Continuing with the correct angles in the limbs... on the far left is the view from behind the dog, with obviously the top example being correct. No cow hocked or bow legged dogs thank you. Illustration 18 shows correct rear angulation with again the top example being correct. The middle one is too straight, the bottom too angulated which gives the dog's rear a weak appearance. Illustration 16 shows correct angles in the wrist. I see a lot of Shiba with little to no angulation in the wrist, similar to the middle example. This is incorrect. Illustration 15 is another of my pet peeves, again something I see in Shiba a lot is the middle example of an incorrect front. Too wide. In this Shikoku the bottom example of narrow to no chest is a problem I see often. The reason the lack of angulation in the wrist and wide fronts is something I want to clearly point out is because dogs with these traits can look deceptively appealing. When a dog has no wrist angulation and is up on its tip toes, to the untrained eye it can look like it's stacked very nicely. An overly wide and open front can also look like a very strong front if you don't know what you're supposed to be looking for.
Lastly, and here's another one that people often get wrong, correct tails in the Shikoku (and generally in the Japanese breeds, though tail type is a bit different for Akita, and then there are sickle type tails etc). A correct tail should stand up away from the back, and then curl around in a nice arch, with the curl continuing to the tip of the tail as in the top picture. There should be space in the middle of this curve, between the tail and the back, so that you can actually see through to the other side. We often say there should be enough space to put an egg through it. Incorrect tails that I see alot are tails that drape (the end of the tail does not curl but drops vertically toward the ground), and of course the biggest issue is usually tails that are too tight or are flat on the back.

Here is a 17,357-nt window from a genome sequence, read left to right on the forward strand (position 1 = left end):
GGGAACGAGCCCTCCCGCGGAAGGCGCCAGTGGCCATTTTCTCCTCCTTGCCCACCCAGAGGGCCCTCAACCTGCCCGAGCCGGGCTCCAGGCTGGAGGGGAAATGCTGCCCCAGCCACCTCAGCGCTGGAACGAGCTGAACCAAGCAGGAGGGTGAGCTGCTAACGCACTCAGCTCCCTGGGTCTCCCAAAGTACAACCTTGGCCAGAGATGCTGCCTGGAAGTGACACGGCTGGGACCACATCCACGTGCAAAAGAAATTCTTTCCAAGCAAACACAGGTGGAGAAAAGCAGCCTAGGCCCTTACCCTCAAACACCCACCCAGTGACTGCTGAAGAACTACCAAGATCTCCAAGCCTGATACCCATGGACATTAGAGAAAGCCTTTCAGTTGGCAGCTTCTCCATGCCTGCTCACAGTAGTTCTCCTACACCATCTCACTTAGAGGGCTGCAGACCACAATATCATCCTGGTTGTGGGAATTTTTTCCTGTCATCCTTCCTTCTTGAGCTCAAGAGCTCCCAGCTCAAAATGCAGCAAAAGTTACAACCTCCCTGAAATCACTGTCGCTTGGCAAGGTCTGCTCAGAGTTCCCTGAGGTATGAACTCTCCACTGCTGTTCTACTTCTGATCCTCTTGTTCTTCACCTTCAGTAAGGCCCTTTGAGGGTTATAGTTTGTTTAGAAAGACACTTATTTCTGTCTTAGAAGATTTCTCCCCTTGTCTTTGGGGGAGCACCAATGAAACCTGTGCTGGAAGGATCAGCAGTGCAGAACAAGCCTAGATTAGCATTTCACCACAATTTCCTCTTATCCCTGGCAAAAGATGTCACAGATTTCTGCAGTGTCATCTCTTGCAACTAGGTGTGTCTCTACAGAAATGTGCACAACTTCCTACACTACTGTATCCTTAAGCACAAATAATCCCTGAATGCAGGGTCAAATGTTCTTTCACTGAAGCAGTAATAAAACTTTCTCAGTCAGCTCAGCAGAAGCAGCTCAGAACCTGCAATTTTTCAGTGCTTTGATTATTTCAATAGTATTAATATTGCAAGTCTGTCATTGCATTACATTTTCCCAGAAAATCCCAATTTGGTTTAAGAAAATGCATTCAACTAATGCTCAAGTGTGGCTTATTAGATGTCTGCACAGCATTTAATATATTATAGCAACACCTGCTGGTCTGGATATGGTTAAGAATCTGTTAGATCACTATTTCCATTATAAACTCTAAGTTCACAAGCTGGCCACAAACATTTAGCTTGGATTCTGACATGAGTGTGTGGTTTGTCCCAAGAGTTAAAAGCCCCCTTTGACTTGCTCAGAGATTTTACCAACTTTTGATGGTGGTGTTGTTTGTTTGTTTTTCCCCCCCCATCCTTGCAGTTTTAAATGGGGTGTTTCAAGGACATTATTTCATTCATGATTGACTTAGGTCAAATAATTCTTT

This concludes explanation and discussion of the standard. Why are all these little things important you may ask? Well most of them have their roots in hunting utility. I'll discuss this at some later stage when I have the time, but the longer I've owned and hunted with the Japanese breeds, the more I understand the standard.

Sunday, May 21, 2017

2017 NIPPO Grand National Location

The 2017 Nihonken Hozonkai (NIPPO) Zenkokuten (national exhibition), often referred to as the Grand National, will take place on November 18th and 19th in Wakayama city. On Saturday the 18th, the medium and large breeds will be shown, and on Sunday the 19th, the Shiba. Here is the address and a link to google maps.